News: 11 March 2016 - Forum Rules
Current Moderators - DarkSol, KingMike, MathOnNapkins, Azkadellia, Danke

Author Topic: From your experience - What were the hurdles when translating Sega Saturn Games?  (Read 1669 times)

Kallisto

  • Hero Member
  • *****
  • Posts: 506
    • View Profile
My understanding that Sega Saturn was the nightmare of most Translators. What were the hurdles that had to be overcome to deal with the complicated architecture?

Also what can be done in the future to allow a easier time for people who want to do something like this? Do we need a new standard of a program to allow better editing?

Gemini

  • Hero Member
  • *****
  • Posts: 2026
  • 時を越えよう、そして彼女の元に戻ろう
    • View Profile
    • Apple of Eden
Hardware complexity has zero relevance to be honest. Most Saturn games aren't exactly that hard to hack. For example, it took me like 2 days to extract all backgrounds data and models from Deep Fear, even without a debugger. Of course, the lack of debug tools is a huge step back when you need to change code around, which would be an actual issue (shared among many systems anyways).
I am the lord, you all know my name, now. I got it all: cash, money, and fame.

FAST6191

  • Hero Member
  • *****
  • Posts: 3134
    • View Profile
I have done a bit more since this last came up ( http://www.romhacking.net/forum/index.php/topic,18335.msg263454.html#msg263454 ) but not an awful lot.

But yeah the architecture means there are not many emulators that are nice to play with and most of those do not have debuggers of the calibre that many see on other systems. At the same time is complex enough and obscure enough that few will know much compared to the ARM, z80/8080, 68K, mips, 6502 and whatever else we see in most other consoles that are common as dirt or old enough and once popular enough to be taught as examples of the assembly/embedded hardware world. A lot of the mystique/fear/perception is a bit of a legacy one as well -- time was NES mapper changing was god tier hacker territory but today it is not so much, the Saturn is not some crazy polymorphous code using software redefining the hardware system, just... big, not the most flexible (though once you know it that helps as you can narrow down what you watch) and with more you would really want to know before properly dipping a to into it. I don't doubt many here would be able to learn it readily enough but whether there are those lurking here, on Saturn boards, on yabuse boards or similar that know the instructions and quirks in their walking around knowledge rather than 3 hours study with docs.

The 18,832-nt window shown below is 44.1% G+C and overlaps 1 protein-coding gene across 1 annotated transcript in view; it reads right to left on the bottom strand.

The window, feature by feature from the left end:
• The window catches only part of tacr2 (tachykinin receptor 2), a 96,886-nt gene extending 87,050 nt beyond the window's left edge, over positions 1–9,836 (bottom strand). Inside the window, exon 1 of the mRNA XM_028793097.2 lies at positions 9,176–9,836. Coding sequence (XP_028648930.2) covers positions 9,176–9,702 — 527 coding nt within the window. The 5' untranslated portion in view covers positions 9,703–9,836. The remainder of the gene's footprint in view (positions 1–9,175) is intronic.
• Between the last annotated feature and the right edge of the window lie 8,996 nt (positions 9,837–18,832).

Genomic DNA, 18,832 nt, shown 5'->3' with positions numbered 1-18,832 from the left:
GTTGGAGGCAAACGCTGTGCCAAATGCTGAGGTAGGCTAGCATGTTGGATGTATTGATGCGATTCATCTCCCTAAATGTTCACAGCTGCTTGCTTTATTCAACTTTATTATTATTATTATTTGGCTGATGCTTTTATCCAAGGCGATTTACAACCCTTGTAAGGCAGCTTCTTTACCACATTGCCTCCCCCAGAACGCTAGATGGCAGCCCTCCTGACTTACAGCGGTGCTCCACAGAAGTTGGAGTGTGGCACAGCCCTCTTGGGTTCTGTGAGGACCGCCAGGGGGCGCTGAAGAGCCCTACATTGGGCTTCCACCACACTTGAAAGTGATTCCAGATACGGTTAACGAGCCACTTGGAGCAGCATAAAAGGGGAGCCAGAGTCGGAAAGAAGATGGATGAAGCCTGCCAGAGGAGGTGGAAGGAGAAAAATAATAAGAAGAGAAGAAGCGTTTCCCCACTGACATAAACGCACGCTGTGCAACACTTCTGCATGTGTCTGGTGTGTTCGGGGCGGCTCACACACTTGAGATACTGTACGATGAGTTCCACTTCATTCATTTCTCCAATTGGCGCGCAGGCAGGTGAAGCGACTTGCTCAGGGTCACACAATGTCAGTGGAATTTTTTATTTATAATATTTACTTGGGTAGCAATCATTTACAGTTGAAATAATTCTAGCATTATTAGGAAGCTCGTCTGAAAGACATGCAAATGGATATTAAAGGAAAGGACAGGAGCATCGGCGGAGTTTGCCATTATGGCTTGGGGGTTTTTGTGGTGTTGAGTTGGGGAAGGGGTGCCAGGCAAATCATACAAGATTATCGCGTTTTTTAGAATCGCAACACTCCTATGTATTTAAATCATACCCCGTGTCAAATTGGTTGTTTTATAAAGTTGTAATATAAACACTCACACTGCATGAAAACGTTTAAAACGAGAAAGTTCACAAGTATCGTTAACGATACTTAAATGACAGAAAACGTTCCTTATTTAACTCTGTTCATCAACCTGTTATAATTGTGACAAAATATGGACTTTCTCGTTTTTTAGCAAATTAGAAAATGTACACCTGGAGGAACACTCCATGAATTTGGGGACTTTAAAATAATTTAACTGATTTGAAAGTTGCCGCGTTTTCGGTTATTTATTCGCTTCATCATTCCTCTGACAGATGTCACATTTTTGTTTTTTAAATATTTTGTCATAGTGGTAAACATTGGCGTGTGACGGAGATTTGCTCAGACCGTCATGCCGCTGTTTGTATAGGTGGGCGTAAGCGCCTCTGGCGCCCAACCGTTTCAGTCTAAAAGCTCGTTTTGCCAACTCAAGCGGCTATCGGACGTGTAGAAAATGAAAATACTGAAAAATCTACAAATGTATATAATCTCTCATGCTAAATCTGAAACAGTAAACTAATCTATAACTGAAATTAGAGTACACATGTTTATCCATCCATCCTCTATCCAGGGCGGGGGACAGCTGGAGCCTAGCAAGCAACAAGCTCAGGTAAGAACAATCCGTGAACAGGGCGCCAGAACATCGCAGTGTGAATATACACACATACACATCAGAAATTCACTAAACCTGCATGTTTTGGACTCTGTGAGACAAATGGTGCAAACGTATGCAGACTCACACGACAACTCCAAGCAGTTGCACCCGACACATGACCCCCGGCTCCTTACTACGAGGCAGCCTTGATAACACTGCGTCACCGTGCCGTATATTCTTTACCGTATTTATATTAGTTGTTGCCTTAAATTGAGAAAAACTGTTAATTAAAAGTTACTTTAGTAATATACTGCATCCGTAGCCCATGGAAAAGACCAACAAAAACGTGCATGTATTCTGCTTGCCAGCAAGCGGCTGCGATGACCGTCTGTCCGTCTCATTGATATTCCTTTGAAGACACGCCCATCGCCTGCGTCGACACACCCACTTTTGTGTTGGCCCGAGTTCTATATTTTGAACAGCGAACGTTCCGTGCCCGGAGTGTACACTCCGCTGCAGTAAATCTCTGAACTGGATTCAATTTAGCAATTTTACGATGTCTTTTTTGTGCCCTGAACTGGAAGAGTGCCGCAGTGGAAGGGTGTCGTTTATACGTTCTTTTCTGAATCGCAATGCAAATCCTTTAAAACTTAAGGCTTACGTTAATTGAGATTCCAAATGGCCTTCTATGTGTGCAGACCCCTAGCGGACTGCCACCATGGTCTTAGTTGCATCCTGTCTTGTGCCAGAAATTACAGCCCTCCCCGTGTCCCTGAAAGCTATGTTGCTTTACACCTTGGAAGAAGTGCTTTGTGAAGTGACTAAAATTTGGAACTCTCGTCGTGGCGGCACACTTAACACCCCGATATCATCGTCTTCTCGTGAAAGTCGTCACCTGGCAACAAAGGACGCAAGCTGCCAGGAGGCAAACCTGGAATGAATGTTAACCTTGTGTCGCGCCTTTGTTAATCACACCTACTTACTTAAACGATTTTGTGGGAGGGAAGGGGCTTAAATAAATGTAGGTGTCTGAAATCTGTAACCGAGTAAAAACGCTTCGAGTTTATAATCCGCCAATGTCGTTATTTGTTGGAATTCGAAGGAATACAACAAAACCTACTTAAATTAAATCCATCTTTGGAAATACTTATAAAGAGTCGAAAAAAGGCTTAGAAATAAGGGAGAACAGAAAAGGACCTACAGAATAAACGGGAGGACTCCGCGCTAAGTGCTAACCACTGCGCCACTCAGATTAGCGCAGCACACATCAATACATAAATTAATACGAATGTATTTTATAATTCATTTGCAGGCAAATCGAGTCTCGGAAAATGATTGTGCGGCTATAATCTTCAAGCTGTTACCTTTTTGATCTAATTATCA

That means if you have to step beyond basic filesystem based translation efforts (as Gemini said it is files and thus fairly obvious if you have a basic idea of how file formats and general ROM hacking concepts usually play out) and fiddle with font or text handling code you are not the best equipped and there are likely not many that will be able to help you. The hardware itself does not help -- in other systems most graphics handling is does it match the format the hardware uses, did you have enough space and did you use the right copy command? There are occasionally some trifling basics like registered that would mirror and handle alpha but compared to the Saturn... well you can read http://wiki.yabause.org/index.php5?title=VDP1 It is usually described along the lines of what would have been a fairly comprehensive 2d system with mid 90s 3d hastily bolted on late in development.

Basic translation standard tools are more or less fine, I have some issues with some of the pointer handling programs when it comes to newer systems but it is nothing that most would not expect to have to manually sort anyway and it is not terribly hard.

Future would be hackers. Better emulators if people are inclined towards that, better understanding of any common file formats or traits within them. It is old enough, and supposedly the SDK wonky enough, that many devs would roll their own stuff from the ground up compared to what we saw on the DS and Wii and such with lots of useful formats provided by the console makers, or common PC/high level formats used in the end product.